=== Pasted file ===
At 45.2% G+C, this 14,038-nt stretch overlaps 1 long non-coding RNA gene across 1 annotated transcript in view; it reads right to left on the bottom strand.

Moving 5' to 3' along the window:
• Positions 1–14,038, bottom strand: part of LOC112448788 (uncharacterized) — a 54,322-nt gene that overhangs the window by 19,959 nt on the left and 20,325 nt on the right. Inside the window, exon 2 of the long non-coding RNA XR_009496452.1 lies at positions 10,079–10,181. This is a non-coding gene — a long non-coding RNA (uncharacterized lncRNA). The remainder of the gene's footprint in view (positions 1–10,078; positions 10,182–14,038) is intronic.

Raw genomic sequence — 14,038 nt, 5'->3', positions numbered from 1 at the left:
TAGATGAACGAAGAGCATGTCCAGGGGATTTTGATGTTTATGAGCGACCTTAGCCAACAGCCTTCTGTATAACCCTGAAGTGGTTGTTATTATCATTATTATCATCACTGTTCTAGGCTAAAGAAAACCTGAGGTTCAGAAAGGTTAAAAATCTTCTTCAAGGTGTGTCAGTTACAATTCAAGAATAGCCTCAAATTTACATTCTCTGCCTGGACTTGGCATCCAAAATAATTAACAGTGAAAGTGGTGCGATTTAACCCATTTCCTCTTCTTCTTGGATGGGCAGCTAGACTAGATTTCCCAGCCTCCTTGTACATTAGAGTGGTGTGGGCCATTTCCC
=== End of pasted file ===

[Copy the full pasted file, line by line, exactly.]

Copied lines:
At 45.2% G+C, this 14,038-nt stretch overlaps 1 long non-coding RNA gene across 1 annotated transcript in view; it reads right to left on the bottom strand.

Moving 5' to 3' along the window:
• Positions 1–14,038, bottom strand: part of LOC112448788 (uncharacterized) — a 54,322-nt gene that overhangs the window by 19,959 nt on the left and 20,325 nt on the right. Inside the window, exon 2 of the long non-coding RNA XR_009496452.1 lies at positions 10,079–10,181. This is a non-coding gene — a long non-coding RNA (uncharacterized lncRNA). The remainder of the gene's footprint in view (positions 1–10,078; positions 10,182–14,038) is intronic.

Raw genomic sequence — 14,038 nt, 5'->3', positions numbered from 1 at the left:
TAGATGAACGAAGAGCATGTCCAGGGGATTTTGATGTTTATGAGCGACCTTAGCCAACAGCCTTCTGTATAACCCTGAAGTGGTTGTTATTATCATTATTATCATCACTGTTCTAGGCTAAAGAAAACCTGAGGTTCAGAAAGGTTAAAAATCTTCTTCAAGGTGTGTCAGTTACAATTCAAGAATAGCCTCAAATTTACATTCTCTGCCTGGACTTGGCATCCAAAATAATTAACAGTGAAAGTGGTGCGATTTAACCCATTTCCTCTTCTTCTTGGATGGGCAGCTAGACTAGATTTCCCAGCCTCCTTGTACATTAGAGTGGTGTGGGCCATTTCCC